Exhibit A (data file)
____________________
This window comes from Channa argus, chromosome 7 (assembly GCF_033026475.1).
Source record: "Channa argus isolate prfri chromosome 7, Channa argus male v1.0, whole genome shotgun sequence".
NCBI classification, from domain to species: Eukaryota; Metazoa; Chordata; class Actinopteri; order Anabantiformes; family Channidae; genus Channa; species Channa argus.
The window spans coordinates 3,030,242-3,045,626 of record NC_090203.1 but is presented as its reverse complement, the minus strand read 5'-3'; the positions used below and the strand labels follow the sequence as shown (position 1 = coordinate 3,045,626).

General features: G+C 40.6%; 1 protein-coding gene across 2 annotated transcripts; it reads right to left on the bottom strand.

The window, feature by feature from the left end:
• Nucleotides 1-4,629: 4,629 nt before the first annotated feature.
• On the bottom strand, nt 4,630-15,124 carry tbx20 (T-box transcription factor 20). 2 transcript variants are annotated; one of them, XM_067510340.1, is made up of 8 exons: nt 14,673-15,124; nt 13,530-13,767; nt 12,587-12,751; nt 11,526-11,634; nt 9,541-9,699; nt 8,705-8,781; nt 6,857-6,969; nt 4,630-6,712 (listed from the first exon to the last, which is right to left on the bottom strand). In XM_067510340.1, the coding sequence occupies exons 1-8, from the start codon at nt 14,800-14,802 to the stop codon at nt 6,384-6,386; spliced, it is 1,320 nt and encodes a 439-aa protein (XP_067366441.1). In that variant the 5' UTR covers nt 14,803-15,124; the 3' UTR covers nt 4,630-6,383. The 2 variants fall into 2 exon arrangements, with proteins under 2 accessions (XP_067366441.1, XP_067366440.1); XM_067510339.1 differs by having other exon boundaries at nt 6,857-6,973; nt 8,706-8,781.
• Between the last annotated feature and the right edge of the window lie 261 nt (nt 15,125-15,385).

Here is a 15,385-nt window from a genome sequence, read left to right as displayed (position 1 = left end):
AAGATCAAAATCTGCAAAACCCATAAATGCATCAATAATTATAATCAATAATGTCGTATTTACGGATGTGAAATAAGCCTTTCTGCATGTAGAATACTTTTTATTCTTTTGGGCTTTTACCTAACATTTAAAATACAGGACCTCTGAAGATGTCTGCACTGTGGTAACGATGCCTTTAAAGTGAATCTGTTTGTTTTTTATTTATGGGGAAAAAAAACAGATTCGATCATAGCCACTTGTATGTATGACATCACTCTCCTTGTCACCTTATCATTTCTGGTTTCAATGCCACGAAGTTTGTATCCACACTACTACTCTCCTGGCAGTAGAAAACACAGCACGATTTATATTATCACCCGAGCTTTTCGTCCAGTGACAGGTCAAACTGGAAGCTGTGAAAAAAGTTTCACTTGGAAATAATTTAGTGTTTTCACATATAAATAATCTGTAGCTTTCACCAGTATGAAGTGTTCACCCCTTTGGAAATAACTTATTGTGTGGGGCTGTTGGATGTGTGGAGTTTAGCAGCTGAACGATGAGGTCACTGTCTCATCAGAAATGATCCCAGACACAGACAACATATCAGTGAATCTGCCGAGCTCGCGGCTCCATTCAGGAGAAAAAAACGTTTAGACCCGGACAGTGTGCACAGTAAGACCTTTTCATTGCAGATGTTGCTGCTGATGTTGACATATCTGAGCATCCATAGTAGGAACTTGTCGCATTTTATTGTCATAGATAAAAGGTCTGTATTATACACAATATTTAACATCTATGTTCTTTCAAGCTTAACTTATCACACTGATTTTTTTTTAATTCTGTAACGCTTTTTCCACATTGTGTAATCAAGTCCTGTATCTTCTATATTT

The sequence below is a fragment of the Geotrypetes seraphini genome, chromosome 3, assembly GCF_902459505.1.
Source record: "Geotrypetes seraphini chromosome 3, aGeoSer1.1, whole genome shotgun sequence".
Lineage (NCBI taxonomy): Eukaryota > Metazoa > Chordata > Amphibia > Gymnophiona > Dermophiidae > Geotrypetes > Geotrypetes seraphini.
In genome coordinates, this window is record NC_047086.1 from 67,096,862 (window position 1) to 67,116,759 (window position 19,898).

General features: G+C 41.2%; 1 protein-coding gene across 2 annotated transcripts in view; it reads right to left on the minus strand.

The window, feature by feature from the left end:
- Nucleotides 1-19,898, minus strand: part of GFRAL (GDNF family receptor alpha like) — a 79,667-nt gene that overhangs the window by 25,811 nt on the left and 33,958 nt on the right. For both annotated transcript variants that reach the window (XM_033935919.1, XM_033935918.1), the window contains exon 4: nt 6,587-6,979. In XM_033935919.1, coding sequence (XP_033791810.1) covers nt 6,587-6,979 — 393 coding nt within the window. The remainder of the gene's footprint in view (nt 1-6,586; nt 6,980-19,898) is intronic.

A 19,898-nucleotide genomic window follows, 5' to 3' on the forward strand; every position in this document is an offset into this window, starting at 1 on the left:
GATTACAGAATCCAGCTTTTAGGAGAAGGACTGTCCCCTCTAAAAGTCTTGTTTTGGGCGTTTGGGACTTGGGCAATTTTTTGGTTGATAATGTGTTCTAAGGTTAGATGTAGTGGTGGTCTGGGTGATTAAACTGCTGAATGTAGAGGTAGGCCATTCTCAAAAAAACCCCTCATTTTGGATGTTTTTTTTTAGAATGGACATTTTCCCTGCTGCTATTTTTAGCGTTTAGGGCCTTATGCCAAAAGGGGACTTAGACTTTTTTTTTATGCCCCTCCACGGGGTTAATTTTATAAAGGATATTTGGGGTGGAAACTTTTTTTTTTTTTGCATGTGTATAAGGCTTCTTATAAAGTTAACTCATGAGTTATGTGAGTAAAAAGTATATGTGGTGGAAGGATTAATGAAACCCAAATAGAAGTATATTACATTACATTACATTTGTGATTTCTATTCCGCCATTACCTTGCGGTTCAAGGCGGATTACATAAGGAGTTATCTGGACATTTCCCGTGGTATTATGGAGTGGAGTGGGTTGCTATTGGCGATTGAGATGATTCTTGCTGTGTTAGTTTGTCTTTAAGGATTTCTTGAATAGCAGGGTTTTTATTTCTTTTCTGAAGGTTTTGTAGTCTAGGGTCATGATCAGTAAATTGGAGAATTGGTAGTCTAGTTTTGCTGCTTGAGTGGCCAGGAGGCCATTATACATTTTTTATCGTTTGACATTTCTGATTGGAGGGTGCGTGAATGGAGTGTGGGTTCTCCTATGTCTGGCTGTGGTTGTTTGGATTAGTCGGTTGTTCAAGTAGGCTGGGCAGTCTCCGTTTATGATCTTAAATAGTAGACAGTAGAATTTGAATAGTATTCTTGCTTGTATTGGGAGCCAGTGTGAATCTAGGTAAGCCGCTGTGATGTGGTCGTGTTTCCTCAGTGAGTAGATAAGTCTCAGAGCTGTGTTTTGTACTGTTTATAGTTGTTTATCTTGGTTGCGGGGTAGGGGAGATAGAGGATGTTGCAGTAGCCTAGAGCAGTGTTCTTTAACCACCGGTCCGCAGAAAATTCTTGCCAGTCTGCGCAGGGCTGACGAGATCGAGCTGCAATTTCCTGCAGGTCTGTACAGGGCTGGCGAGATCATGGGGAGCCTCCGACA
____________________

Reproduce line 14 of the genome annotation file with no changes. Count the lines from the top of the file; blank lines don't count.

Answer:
Lineage (NCBI taxonomy): Eukaryota > Metazoa > Chordata > Amphibia > Gymnophiona > Dermophiidae > Geotrypetes > Geotrypetes seraphini.